Nasal blockage can cause restricted airflow in the upper airway and can be caused by a medical condition or injury to the nose. There may be discomfort and health issues resulting from nasal passages becoming partially or completely blocked. Nasal blockages could be the result of nasal polyps, enlarged turbinates, deviated septum, or nasal valve collapse. Dr. Gary Linkov at City Facial Plastics will determine what is causing the blockage and treatment needed.
Common Nasal Blockage Issues
Nasal Polyps: Nasal polyp is a painless benign growth on the lining of the nose or sinuses. A group of larger nasal polyps can block nasal passages, lead to breathing problems, lose the sense of smell, and have frequent infections.
Enlarged Turbinates: Nasal turbinates are narrow passageways that help warm and moisten the air that flows through the nose. When the turbinates become too large they block the flow of air which causes breathing problems, frequent infections, and nosebleeds.
Deviated Septum: A deviated septum occurs when the thin wall or nasal septum between the nasal passages is displaced to one side making one nasal passage smaller. A severely deviated septum can block one side of the nose by the swelling of tissues lining the nose and reduce airflow.
Nasal Valve Collapse: A nasal valve controls the amount of air that flows in and out. When the nasal valve collapses it makes it difficult to breathe and feels like the nose is blocked. There are two types of nasal valve collapse: external and internal. Nasal valve collapse can happen on one or both sides of the nose.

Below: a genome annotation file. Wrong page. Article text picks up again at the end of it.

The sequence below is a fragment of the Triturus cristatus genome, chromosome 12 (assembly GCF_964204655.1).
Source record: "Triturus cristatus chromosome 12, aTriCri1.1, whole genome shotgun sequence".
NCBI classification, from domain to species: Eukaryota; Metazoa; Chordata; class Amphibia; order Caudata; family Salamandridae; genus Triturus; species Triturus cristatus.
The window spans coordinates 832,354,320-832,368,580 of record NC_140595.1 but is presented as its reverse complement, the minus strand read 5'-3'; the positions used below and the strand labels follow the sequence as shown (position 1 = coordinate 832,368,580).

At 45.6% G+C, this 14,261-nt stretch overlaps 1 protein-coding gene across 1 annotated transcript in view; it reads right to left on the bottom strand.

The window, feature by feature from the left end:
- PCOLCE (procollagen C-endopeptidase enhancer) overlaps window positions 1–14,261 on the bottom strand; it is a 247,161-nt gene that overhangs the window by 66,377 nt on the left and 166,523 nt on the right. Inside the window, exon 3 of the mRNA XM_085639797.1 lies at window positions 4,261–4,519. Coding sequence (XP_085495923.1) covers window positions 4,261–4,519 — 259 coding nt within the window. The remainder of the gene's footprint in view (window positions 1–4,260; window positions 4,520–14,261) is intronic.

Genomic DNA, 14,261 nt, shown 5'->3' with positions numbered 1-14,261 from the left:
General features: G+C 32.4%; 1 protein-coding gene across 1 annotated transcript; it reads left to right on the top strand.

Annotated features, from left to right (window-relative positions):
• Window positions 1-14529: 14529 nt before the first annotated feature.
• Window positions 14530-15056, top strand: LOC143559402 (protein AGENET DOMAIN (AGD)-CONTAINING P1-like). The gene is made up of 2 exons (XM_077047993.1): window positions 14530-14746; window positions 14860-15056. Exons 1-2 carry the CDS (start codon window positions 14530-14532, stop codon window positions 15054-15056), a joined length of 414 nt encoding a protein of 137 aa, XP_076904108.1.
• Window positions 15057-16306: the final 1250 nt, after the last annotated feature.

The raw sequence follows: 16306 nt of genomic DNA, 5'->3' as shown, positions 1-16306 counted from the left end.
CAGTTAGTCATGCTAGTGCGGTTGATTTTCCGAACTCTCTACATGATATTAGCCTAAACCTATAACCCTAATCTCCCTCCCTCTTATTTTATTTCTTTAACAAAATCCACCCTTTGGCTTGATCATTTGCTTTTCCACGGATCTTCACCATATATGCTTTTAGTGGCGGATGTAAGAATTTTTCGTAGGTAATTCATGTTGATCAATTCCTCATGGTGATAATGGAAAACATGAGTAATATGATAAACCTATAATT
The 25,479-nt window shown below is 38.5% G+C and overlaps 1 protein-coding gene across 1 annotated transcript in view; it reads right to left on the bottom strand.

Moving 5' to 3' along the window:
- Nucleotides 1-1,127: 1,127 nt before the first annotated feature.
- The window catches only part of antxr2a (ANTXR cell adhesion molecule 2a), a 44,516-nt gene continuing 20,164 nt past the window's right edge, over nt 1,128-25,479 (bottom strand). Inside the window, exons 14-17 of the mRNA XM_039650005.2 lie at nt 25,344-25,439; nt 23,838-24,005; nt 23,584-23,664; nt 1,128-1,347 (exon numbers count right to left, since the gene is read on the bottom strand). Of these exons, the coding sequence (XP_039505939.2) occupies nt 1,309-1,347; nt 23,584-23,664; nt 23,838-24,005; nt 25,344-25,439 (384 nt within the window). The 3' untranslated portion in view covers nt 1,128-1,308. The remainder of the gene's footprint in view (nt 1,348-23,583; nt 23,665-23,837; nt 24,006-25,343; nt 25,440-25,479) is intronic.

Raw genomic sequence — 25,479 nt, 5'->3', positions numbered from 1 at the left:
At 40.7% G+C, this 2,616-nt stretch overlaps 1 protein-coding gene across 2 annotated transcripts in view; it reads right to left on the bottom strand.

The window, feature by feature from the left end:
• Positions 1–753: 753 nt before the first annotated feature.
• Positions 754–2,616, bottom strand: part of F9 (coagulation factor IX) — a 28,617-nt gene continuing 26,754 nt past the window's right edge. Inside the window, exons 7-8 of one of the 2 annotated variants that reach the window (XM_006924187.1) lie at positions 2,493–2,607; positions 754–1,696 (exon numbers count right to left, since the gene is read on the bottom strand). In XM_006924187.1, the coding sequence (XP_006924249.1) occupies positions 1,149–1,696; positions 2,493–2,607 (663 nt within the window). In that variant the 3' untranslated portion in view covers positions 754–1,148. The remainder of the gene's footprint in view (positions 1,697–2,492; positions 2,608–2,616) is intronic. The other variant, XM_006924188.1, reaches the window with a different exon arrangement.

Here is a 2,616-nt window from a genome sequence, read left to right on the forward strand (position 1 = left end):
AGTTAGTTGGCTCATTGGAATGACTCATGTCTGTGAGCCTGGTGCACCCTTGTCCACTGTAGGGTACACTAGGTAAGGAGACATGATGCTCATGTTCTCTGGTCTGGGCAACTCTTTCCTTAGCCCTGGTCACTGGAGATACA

When nasal passageways are blocked breathing is forced through your mouth causing snoring and sinuses from draining. Other symptoms of nasal blockage could include nasal congestion, runny nose, facial pain, headache, pain in upper teeth, and loss sense of smell.
Expert Nasal Blockage Treatment with Dr. Gary Linkov
Nasal blockage treatment will depend on the severity of the issue. Reducing allergens in the home and medications may alleviate some of the symptoms of nasal polyps and enlarged turbinates. If the symptoms are unresponsive to conservative treatments and medications then surgery may be recommended to reduce the size of the turbinates or polyps. When there is a deviated septum or nasal valve collapse and the symptoms are severe surgery may be needed. Septoplasty and functional rhinoplasty are two options to repair a deviated septum or nasal valve collapse.
Dr. Gary Linkov at City Facial Plastics specializes in facial plastic and reconstructive surgery. He is an expert in helping patients improve the functionality of their nose through nose surgery. Dr. Linkov will meet with the patient and evaluate the cause of the nasal blockage. Dr. Linkov will work with each patient and determine the individualized treatment plan that will meet your goals.
If you are ready to breathe easier and are seeking improved nasal function, call Dr. Linkov at his City Facial Plastics offices in NYC and Staten Island today to schedule your consultation.